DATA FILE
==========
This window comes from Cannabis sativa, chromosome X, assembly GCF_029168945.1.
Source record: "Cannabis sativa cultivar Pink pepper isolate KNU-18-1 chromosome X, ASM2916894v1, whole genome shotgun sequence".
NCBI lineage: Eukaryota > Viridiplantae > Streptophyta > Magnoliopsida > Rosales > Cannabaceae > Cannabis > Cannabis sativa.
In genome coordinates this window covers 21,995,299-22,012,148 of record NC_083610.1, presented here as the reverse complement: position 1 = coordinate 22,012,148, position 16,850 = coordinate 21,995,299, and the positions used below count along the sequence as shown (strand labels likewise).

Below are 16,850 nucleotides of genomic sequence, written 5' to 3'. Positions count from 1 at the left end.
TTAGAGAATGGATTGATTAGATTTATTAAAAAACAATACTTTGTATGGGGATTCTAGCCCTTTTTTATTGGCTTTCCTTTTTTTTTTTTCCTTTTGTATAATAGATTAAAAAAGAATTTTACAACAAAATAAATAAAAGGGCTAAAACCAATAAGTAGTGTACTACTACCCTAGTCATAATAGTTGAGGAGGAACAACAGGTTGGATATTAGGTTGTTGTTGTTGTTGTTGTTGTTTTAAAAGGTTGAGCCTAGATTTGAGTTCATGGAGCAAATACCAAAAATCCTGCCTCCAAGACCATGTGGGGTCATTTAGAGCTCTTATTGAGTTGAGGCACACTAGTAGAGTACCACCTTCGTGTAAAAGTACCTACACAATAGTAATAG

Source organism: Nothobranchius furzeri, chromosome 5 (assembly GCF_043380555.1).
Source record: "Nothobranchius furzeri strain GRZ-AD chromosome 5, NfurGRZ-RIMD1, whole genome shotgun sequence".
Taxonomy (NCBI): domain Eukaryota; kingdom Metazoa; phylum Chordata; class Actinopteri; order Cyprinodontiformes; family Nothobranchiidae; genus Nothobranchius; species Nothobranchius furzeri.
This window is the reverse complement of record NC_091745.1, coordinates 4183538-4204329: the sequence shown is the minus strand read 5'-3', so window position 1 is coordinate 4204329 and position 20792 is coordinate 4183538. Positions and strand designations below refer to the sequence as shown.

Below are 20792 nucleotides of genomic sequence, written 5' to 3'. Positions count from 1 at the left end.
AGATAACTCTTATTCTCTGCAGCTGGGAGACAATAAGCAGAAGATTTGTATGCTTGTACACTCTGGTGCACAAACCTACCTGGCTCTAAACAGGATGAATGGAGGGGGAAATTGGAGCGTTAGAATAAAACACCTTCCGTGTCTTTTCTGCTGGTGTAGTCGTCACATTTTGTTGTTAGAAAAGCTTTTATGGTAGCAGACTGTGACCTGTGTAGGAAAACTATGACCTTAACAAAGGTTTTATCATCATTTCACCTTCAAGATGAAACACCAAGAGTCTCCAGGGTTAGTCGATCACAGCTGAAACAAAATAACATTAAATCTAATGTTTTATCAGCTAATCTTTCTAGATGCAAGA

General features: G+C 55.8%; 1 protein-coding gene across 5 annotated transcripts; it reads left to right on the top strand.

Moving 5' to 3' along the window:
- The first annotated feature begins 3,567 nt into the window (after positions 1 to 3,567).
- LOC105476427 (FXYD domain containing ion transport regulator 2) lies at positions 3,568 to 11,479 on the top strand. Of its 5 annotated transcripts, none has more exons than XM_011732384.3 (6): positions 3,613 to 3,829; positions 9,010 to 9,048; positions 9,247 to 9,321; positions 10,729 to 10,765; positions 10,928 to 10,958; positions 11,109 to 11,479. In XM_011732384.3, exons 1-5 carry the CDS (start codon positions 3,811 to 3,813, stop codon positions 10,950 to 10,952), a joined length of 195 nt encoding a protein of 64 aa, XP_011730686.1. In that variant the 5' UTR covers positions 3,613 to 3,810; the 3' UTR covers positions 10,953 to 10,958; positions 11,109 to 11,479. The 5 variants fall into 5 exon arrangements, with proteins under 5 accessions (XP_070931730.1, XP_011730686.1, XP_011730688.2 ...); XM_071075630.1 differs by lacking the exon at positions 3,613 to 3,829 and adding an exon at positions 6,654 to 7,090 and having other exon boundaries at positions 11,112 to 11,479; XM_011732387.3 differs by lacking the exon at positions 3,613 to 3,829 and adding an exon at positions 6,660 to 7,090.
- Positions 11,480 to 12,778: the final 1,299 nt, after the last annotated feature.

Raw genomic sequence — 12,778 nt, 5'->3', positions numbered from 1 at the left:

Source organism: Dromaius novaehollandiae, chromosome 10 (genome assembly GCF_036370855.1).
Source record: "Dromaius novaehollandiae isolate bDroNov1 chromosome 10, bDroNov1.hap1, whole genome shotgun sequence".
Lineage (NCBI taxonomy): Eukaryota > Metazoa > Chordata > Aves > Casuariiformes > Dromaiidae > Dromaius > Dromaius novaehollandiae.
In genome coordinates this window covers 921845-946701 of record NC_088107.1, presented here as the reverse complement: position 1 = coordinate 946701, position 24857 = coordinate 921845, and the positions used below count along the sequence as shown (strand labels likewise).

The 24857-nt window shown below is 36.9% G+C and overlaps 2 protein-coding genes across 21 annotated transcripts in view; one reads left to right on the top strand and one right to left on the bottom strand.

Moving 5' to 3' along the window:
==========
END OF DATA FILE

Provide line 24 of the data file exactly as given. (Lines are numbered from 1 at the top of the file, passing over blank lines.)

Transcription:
Moving 5' to 3' along the window: